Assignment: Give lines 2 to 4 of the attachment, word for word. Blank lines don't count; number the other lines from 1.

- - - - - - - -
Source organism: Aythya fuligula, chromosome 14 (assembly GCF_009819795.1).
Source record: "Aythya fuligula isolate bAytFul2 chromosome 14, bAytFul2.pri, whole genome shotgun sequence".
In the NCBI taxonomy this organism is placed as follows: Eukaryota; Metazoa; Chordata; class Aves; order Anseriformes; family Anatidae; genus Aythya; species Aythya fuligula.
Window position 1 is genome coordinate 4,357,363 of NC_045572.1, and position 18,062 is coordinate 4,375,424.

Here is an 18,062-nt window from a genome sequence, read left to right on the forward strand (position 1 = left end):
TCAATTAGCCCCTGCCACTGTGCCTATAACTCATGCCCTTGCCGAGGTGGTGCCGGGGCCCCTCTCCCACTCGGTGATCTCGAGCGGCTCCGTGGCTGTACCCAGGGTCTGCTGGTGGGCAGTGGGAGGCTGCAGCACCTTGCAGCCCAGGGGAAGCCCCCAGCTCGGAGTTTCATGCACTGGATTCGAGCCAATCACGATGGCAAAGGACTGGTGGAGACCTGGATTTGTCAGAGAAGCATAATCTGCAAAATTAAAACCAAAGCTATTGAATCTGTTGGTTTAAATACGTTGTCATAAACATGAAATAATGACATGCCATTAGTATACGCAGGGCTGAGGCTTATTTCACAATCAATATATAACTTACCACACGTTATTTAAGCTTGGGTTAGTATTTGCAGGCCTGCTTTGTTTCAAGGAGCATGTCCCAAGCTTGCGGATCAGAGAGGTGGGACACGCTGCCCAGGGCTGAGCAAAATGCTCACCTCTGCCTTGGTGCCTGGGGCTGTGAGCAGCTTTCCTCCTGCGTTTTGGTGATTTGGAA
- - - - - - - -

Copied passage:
Source record: "Aythya fuligula isolate bAytFul2 chromosome 14, bAytFul2.pri, whole genome shotgun sequence".
In the NCBI taxonomy this organism is placed as follows: Eukaryota; Metazoa; Chordata; class Aves; order Anseriformes; family Anatidae; genus Aythya; species Aythya fuligula.
Window position 1 is genome coordinate 4,357,363 of NC_045572.1, and position 18,062 is coordinate 4,375,424.